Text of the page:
When we get near the Holidays, we often get requests to do special mailings, Holidays card mailings, special e-mail templates and the like, usually these projects consist of smaller batches and less-organized data, and often for the printed material, not particularly machinable materials. If there is one area that could save mailers money, and make the process run more smoothly and quickly, it’s data hygiene.
A clean list is a thing of beauty. Each piece of data has it’s place, it’s all in the right format, it’s been put through NCOA, it’s been postal standardized, CASS Certified, in zip order, and will personalize and mail completely and reliably. A responsive list is a clean list – there’s nothing worse than getting mail at your address with someone else’s name on it, or with your name spelled incorrectly, or genderized incorrectly. I had a male friend named Tracy, and if I had a nickel for every piece of mail he got addressed to Mrs. or Ms. Tracy Smith, I could have retired long ago. He learned early on that if mailers didn’t know him well enough from his purchase history or habits to properly genderize his name, they didn’t know him well enough for him to spend his money with them. Good lesson there, mailers.
For the smaller projects, data organization and software platform choice can also save you money. Make sure that your fields in your database are labeled clearly and intuitively. First Name, yes! Name 1, no! If you’re using Excel, for smaller projects, under 1000 records, this will still be quite adequate if the spreadsheet is set up correctly. Even a table in Word, for really small projects, say under 200 records, can work if the table is set up correctly, so that the fields can be edited in aggregate, sizes and type fonts adjusted to fit the label template being used, etc.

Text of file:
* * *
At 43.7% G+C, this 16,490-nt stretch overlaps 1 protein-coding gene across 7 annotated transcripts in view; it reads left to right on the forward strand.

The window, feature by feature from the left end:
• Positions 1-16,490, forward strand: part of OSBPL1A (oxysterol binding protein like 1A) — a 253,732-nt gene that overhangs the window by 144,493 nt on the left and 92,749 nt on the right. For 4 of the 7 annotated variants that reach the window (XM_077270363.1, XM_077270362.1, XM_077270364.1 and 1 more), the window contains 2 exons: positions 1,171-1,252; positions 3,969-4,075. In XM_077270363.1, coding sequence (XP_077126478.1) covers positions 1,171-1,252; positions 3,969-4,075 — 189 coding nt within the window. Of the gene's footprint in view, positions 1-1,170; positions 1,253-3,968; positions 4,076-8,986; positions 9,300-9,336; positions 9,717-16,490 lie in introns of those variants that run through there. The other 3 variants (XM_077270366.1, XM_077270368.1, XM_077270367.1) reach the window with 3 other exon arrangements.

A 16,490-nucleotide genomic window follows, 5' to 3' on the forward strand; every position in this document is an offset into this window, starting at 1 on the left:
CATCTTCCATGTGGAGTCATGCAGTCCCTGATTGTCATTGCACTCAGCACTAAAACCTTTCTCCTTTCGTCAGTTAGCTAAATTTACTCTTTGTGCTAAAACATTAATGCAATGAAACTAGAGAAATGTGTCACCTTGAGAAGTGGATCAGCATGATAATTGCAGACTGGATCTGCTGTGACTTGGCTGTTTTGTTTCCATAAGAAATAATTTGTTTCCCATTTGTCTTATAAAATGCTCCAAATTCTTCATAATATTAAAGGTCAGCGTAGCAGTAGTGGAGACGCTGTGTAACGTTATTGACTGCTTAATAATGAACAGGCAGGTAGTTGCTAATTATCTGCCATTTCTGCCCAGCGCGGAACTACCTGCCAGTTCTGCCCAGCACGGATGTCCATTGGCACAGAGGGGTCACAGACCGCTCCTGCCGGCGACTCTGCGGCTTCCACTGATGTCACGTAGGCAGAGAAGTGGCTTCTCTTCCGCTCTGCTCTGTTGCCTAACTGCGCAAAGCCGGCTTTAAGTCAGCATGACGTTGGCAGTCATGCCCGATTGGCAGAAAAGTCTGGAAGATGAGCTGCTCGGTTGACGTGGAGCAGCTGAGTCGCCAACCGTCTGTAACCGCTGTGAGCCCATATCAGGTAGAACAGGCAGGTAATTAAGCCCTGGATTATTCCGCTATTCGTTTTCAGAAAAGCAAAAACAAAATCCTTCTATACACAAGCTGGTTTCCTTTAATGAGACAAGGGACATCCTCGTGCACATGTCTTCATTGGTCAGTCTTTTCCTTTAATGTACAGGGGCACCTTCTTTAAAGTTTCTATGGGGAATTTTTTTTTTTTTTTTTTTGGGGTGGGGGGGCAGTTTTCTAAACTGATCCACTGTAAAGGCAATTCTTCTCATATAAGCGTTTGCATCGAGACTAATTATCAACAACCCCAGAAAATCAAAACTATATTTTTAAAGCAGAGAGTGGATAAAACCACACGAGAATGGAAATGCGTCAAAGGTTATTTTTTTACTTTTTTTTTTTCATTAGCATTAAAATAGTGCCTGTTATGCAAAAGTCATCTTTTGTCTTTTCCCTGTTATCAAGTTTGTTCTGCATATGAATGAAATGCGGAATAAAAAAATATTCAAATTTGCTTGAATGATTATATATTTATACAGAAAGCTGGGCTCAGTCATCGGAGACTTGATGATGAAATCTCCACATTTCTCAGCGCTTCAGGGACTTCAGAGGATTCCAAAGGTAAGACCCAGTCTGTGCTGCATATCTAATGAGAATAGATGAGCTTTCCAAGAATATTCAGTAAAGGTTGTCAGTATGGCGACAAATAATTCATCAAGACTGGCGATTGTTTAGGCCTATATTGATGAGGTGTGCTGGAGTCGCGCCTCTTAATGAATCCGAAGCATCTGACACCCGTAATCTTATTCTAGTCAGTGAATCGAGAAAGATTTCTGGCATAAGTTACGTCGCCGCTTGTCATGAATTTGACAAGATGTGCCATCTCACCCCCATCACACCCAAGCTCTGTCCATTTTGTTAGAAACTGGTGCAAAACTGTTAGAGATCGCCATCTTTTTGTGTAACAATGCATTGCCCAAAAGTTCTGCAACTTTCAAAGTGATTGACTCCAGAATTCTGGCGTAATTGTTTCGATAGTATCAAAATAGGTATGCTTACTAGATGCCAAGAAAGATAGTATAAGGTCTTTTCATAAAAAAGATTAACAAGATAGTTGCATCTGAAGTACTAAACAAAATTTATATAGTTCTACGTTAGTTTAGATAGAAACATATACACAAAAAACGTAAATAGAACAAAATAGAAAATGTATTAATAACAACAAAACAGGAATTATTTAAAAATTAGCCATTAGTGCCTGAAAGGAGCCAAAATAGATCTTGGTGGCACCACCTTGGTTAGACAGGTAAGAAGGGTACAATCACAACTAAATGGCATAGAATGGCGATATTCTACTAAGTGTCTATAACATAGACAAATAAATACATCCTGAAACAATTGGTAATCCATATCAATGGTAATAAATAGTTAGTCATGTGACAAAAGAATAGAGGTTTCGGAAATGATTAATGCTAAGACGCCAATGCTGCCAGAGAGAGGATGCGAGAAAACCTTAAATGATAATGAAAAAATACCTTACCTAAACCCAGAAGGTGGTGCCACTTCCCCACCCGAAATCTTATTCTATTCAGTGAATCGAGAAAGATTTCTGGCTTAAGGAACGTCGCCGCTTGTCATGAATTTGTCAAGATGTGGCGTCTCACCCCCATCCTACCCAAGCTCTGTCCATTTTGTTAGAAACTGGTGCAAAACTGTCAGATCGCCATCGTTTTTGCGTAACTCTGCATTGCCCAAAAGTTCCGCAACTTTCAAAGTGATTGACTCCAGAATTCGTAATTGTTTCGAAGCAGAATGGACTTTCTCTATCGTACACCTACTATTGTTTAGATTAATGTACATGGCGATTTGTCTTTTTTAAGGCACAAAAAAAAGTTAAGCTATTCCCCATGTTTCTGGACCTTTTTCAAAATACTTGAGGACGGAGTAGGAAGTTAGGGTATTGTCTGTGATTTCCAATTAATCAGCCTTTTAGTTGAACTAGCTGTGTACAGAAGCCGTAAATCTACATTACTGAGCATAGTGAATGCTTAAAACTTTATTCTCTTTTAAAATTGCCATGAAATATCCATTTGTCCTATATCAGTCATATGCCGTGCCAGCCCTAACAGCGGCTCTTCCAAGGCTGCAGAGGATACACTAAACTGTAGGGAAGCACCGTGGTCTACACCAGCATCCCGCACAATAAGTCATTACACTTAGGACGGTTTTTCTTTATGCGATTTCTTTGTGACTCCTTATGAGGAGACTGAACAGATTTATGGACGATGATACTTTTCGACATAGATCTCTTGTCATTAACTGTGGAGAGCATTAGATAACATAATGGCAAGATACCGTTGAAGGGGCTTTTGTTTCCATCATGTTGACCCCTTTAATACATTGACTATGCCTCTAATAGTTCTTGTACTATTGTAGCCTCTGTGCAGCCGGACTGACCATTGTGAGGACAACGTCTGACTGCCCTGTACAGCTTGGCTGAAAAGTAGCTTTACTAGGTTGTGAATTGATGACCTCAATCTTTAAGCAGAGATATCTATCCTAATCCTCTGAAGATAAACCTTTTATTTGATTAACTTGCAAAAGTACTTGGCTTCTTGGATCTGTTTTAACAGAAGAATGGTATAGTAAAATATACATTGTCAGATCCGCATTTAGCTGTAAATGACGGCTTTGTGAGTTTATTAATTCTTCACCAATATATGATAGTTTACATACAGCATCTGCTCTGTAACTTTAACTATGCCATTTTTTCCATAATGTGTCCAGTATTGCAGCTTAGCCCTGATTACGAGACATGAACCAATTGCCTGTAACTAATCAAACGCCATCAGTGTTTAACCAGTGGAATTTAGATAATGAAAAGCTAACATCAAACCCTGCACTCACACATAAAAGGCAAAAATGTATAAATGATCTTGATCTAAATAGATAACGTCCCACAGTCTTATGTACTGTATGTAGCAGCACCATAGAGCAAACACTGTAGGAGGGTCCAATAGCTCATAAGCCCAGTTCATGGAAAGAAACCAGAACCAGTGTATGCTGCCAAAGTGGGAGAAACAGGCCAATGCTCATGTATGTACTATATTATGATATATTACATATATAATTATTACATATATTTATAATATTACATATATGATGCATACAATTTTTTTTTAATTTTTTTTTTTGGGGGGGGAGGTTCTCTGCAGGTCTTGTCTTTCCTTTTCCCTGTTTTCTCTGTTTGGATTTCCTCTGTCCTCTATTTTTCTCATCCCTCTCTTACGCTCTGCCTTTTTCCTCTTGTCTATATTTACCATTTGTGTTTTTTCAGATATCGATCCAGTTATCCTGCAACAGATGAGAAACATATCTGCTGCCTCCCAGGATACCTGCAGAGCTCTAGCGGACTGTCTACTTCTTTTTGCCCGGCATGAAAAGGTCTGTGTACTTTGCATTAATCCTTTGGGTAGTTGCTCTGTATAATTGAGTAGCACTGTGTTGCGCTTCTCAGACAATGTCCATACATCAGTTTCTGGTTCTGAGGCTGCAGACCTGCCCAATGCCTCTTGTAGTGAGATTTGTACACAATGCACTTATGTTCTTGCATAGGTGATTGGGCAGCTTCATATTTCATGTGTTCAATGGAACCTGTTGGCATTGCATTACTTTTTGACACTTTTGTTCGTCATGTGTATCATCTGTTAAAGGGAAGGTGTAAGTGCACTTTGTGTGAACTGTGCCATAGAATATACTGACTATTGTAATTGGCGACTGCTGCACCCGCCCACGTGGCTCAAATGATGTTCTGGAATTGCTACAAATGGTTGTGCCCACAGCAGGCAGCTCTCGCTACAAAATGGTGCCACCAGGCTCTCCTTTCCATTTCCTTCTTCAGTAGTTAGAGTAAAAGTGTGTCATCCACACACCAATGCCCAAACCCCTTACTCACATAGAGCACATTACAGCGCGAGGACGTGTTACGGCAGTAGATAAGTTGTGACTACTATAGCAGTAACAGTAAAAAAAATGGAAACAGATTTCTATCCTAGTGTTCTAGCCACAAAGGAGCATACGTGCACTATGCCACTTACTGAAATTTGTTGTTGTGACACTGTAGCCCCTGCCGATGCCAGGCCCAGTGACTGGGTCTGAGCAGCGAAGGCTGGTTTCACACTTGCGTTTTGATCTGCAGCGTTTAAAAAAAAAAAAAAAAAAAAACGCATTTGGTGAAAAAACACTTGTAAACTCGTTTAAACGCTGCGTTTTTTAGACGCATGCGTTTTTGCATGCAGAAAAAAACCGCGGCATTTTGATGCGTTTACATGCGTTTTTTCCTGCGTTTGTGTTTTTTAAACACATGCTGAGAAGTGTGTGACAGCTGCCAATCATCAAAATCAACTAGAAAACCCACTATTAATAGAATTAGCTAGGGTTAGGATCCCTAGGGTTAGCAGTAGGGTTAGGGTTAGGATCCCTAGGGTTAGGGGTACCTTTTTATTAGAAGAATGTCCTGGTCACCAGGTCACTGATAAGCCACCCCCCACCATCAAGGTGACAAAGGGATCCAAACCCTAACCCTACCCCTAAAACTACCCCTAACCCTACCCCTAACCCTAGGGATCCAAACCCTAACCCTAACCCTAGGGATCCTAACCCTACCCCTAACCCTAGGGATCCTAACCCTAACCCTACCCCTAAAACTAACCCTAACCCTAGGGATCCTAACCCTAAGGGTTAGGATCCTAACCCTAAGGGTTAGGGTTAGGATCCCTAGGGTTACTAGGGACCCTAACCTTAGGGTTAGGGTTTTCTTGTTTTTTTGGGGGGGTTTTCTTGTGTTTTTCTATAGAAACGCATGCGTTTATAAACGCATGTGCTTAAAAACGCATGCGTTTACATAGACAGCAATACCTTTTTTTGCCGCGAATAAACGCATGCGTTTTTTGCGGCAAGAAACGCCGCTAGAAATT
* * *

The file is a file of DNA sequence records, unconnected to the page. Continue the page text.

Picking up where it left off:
For anything over 1000 records, a real database, Access, or Act!, or a straight ASCII file, can work well. Please include a record layout with these, so I can see how your fields array, and make sure you’ve included all the right fields to make it mail properly.
For e-mail drops, especially holiday lists, its worth taking an hour and reviewing each address, one by one, to see if
1) It conforms to the standard of an e-mail address: email@example.com
2) You can weed out the ones that are sent to a general mailbox, firstname.lastname@example.org. When you run them through the mailer program and it personalizes each greeting, “Dear info” won’t really work.
3) You can confirm that these recipients are still at that domain and if the domain is legitimate or live
All three of those steps, for a modest-sized e-mail list, should take you roughly an hour and a half or less – our list took 111 minutes to standardize and vet, including a random sample being looked up on their website to check the domains and to ask around the office to see if that contact was still at that address. In that time, we spotted and removed roughly 20% of the list, saving us the cost of not only sending that mailing, but others subsequent to it, and cut way down on time spent sorting and handling the bouncebacks, and boosted our response percentage accordingly on future mailings using that list. Its a win-win if there ever was one.
Spend a little time now to clean and vet your list, and it will save time and money later, likely for the balance of the year.
If you found these tips valuable and would like more information to make your marketing program more effective, pick up a copy of “The Marketing Doctor’s Survival Notes”